protests of 1968, and the agenda of the radicals.[3] In 1976, following the general scholarly disappointment with the bicentennial of the American Revolution, Morris, then president of the American Historical Association, joined with James MacGregor Burns, then president of the American Political Science Association, to found Project '87—a joint effort to mark the bicentennial of the U.S. Constitution. Project '87 brought together historians, political scientists, and legal scholars and managed to salvage the Constitution's bicentennial as an occasion for the publication of groundbreaking new historical and legal scholarship on the Constitution and its origins. Morris's own contribution to the Bicentennial, and the culmination of his life's work as a historian, was The Forging of the Union, 1781–1789, his 1987 volume for the New American Nation series. In 1930, Morris married Berenice Robinson, and their marriage lasted the rest of his life; she died in 1990. They had two sons, Jeffrey B. Morris, a constitutional and legal historian who teaches at the Touro Law School in New York, and Donald R. Morris, a teacher in Wyoming.[4] Works[edit]

Richard B. Morris, Studies in the Early History of American Law, With Special
Special
Reference to the Seventeenth and Eighteenth Centuries. New York: Columbia University
Columbia University
Press, 1930; reissue, with new foreword, Philadelphia: J. M. Mitchell Co., 1959. Richard B. Morris, Government and Labor in Early America, 1946. -- originally published, New York: Columbia University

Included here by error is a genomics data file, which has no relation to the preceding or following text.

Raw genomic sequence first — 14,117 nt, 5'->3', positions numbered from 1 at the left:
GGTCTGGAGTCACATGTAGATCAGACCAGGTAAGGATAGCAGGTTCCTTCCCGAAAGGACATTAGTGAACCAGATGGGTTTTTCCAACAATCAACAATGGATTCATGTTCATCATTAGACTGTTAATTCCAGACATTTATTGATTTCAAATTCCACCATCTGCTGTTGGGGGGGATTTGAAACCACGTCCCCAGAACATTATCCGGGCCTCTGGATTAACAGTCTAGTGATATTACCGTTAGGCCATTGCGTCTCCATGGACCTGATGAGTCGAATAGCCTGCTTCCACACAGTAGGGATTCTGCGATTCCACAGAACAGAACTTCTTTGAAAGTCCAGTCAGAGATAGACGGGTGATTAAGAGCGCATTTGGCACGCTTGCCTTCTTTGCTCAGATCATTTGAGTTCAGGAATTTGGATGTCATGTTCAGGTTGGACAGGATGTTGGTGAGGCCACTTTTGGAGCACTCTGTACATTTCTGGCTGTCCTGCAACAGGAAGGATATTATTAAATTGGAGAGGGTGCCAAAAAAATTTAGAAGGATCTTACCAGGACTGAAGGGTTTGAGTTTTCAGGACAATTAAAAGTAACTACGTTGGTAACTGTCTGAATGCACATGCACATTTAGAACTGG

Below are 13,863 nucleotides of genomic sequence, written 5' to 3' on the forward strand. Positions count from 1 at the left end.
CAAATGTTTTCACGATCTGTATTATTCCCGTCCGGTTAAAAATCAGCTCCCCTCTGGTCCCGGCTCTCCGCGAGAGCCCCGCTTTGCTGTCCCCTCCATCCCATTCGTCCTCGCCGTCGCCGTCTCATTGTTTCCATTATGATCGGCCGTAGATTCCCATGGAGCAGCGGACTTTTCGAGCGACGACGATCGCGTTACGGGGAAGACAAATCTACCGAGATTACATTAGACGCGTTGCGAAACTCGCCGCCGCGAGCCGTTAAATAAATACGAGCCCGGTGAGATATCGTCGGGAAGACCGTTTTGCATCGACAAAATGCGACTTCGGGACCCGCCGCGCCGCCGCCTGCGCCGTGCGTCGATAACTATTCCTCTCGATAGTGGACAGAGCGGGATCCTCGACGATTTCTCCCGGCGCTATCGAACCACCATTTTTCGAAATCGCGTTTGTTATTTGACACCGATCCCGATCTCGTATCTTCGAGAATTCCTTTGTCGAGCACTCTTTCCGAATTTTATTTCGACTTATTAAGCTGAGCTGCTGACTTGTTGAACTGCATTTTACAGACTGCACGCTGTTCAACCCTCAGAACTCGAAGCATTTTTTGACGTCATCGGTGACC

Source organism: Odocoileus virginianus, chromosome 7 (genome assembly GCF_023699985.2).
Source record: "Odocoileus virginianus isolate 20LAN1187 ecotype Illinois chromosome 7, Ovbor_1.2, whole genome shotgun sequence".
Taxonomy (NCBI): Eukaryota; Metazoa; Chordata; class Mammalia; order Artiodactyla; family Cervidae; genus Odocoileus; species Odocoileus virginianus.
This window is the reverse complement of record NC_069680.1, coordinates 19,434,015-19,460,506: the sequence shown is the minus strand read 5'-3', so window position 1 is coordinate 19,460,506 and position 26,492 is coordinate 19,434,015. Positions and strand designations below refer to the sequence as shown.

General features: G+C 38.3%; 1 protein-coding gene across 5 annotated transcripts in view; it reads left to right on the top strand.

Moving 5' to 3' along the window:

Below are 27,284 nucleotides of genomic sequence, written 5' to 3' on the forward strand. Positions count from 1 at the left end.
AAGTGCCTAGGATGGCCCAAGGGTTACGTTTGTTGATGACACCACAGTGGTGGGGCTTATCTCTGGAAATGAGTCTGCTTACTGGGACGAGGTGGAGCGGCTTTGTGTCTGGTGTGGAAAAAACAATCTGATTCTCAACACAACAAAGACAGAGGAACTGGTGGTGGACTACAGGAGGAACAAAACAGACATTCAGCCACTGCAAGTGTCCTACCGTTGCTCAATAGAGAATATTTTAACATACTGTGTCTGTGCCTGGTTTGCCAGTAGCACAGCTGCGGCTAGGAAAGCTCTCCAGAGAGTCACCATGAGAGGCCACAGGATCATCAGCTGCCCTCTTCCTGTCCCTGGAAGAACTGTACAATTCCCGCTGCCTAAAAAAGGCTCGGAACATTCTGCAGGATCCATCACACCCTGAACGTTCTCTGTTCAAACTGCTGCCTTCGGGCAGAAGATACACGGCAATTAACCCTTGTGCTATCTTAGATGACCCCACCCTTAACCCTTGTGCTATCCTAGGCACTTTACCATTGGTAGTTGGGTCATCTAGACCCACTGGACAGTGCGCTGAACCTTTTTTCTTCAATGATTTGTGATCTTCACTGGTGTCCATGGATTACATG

Columbia University
Press, 1946. Richard B. Morris, The Peacemakers: The Great Powers and American Independence. New York: Harper & Row, 1965. Richard B. Morris, John Jay, the Nation, and the Court. Boston: Boston University Press, 1967. Richard B. Morris, The American Revolution
American Revolution
Reconsidered. New York: Harper & Row, 1966. Richard B. Morris, The Emerging Nations and the American Revolution. New York: Harper & Row, 1970. Richard B. Morris, Seven Who Shaped Our Destiny: The Founding Fathers as Revolutionaries. New York: Harper & Row, 1973. Richard B. Morris, ed., John Jay: Unpublished Papers, 1743-1780. New York: Harper & Row, 1976. Richard B. Morris. "The American Revolution
American Revolution
as an Anti-colonial War." Conspectus of History 1.3 (1976): 29-44. Richard B. Morris, ed., John Jay: Unpublished Papers, 1780-1784. New York: Harper & Row, 1980. Richard B. Morris, Witnesses at the Creation: Hamilton, Madison, Jay and the Constitution. New York: Holt, Rinehart and Windston, 1985. Richard B. Morris, The Forging of the Union, 1781–1789. New York: Harper & Row, 1987. Philip Ranlet, Richard B. Morris and American History in the Twentieth Century. Lanham, MD: University Press of America, 2004. Alden T. Vaughan and George Athan Billias, eds., Perspectives on Early American History: Essays in Honor of Richard B. Morris. New York: Harper & Row, 1973.

References[edit]

^ Jackson, Kenneth T. (1995). Encyclopedia of the City of New York. Yale University Press. p. 772.  ^ "In Memoriam", Perspectives, American Historical Association, May-June 1989 ^ http://hnn.us/articles/12128.html ^ PETER B. FLINT (March 6, 1989). "Richard B. Morris, Colonial Historian, Dies at 84". The New York Times. 

External links[edit]

Bibliography from getcited.org "Richard B. Morris", Encyclopædia Britannica

v t e

Presidents of the American Historical Association

1884–1900

Andrew Dickson White
Andrew Dickson White
(1884-85) George Bancroft
George Bancroft
(1886) Justin Winsor
Justin Winsor
(1887) William Frederick Poole
William Frederick Poole
(1888) Charles Kendall Adams
Charles Kendall Adams
(1889) John Jay
John Jay
(1890) William Wirt Henry (1891) James Burrill Angell
James Burrill Angell
(1892-93) Henry Adams
Henry Adams
(1893-94) George Frisbie Hoar
George Frisbie Hoar
(1895) Richard Salter Storrs
Richard Salter Storrs